Written by Jeremy Mittman and Gabriel Hemphill
On September 29, 2022, California Governor Gavin Newsom signed Assembly Bill (“AB”) 152 into law. AB 152 was signed immediately before the expiration of its predecessor, Senate Bill (“SB”) 114 (which we discussed here), which provided Covid-19 supplemental paid sick leave (“SPSL”) through September 30, 2022.
Effective September 30, 2022, AB 152 extends the obligations and entitlements of California’s SPSL law to December 31, 2022. Of note, the extension of SPSL under AB 152 does not provide for additional or new leave for employees (or otherwise create new obligations for employers). Rather, employees who have not used their entire “bank” of SPSL hours in 2022 will have access to any remaining SPSL through December 31, 2022.
Much remains the same between the recently expired SB 114 and newly enacted AB 152. Specifically, the definitions of covered employers, employees, and family members; the qualifying reasons for which employees may use SPSL; the rules for how SPSL interacts with other leaves; the prescribed methods for calculating the amount of and rate of pay for leave; and the posting and wage statement requirements remain unchanged.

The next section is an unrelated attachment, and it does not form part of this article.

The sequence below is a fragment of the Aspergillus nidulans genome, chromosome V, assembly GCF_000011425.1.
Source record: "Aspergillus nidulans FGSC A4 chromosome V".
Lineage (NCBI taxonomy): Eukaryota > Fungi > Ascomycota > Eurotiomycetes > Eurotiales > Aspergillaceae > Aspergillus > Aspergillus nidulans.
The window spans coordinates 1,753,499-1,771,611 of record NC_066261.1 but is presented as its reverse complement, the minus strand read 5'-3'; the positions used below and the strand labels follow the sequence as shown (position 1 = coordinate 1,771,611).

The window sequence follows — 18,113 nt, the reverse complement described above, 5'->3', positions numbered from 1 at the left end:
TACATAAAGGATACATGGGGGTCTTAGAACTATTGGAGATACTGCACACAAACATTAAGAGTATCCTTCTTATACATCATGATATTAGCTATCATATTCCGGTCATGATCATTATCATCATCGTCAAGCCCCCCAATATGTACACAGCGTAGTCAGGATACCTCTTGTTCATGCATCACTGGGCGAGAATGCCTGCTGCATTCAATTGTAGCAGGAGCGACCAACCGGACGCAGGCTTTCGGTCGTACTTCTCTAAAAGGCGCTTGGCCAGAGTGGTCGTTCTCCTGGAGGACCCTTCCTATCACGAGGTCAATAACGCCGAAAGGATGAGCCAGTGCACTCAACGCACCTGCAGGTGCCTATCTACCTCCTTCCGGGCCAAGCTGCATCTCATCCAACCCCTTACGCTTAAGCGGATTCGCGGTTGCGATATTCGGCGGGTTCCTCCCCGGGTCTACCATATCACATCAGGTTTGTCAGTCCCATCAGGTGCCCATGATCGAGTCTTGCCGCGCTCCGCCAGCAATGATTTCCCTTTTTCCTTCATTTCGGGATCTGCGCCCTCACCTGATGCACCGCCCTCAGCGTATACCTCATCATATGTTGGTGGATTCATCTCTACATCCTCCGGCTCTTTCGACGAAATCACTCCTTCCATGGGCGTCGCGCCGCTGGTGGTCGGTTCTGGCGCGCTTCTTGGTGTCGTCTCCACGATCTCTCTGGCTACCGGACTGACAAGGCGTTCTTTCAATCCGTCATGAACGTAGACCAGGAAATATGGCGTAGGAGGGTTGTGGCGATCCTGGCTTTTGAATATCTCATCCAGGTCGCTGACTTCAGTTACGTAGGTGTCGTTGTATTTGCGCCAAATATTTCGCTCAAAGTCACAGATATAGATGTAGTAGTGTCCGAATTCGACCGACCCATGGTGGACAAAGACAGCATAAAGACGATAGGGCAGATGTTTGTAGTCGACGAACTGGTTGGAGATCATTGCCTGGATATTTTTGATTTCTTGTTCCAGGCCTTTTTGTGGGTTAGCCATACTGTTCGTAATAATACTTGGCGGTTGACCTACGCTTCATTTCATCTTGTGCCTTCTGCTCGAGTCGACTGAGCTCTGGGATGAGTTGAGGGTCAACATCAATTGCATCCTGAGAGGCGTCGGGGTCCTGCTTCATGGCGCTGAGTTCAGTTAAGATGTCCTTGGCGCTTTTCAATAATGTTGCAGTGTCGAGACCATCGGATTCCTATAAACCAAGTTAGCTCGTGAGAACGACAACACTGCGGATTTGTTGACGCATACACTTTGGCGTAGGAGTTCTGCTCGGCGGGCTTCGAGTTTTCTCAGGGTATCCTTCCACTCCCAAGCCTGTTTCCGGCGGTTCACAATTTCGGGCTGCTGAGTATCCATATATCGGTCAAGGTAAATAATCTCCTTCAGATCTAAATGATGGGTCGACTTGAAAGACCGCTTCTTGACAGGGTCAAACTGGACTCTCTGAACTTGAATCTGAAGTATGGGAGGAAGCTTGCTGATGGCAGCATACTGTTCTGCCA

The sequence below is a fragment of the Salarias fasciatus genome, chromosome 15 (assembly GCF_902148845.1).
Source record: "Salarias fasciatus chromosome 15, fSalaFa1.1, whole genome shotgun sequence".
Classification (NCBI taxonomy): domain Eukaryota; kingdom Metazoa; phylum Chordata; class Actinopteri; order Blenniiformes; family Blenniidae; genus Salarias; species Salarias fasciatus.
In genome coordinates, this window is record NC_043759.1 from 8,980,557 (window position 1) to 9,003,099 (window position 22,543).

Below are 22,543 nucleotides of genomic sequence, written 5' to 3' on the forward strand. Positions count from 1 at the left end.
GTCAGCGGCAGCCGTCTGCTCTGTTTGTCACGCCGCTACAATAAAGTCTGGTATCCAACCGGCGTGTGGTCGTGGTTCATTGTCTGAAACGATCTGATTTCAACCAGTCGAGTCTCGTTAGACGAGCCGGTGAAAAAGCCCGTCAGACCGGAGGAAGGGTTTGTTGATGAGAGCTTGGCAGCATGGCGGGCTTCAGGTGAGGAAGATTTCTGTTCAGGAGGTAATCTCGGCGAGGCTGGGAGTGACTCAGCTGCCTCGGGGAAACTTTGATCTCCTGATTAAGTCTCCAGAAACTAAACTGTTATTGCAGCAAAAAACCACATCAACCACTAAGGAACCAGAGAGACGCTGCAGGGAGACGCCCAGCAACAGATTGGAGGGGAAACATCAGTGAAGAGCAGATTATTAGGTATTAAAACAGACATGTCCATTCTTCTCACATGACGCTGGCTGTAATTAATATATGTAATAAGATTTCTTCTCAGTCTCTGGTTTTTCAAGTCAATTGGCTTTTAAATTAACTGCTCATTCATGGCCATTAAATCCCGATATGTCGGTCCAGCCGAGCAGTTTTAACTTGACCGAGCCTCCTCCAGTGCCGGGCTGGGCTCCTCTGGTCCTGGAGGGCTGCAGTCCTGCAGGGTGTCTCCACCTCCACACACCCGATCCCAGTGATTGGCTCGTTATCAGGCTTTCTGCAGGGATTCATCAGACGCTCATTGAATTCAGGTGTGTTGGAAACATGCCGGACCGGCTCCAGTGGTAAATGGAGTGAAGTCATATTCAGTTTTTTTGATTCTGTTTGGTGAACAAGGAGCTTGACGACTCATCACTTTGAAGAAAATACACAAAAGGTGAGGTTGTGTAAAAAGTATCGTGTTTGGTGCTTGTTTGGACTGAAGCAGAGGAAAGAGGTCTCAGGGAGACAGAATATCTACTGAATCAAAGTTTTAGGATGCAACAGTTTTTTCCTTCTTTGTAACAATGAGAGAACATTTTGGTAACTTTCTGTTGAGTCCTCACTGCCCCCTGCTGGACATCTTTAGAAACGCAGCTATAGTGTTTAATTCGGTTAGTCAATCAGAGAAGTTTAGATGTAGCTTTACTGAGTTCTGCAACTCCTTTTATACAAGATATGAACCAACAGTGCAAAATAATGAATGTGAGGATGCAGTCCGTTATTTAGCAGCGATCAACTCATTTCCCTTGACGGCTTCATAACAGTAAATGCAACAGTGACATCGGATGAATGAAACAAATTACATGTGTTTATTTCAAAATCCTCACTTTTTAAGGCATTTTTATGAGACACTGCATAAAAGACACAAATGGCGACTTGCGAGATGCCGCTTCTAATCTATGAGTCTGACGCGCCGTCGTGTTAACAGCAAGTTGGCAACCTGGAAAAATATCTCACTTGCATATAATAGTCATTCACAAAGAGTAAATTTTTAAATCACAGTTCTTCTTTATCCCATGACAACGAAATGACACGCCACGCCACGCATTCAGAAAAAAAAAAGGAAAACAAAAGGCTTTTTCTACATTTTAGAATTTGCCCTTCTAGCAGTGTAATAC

Although AB 152 does not create new obligations for employers, it expands permissible employer-required diagnostic testing of employees. In addition to being able to require testing on day five (5) after an initial positive Covid-19 test, AB 152 amends the law to allow employers to require a third COVID-19 test within 24 hours of a second positive test and allows employers to deny additional COVID-19 SPSL to employees who refuse to submit to tests.
Additionally, AB-152 establishes the California Small Business and Nonprofit Relief Grant Program within the Governor’s Office of Business and Economic Development. This program provides grants to assist qualified small businesses and nonprofits for costs incurred between January 1, 2022 and December 31, 2022. Qualified applicants are awarded up to $50,000 in SPSL grant money.
Given that fall and winter months bring the possibility of another Covid-19 surge, employers should continue to provide SPSL to eligible employees and report the amount of SPSL used in 2022 on wage statements. Employers should cover the costs of any additional required testing in California and should also compensate non-exempt employees for any such time.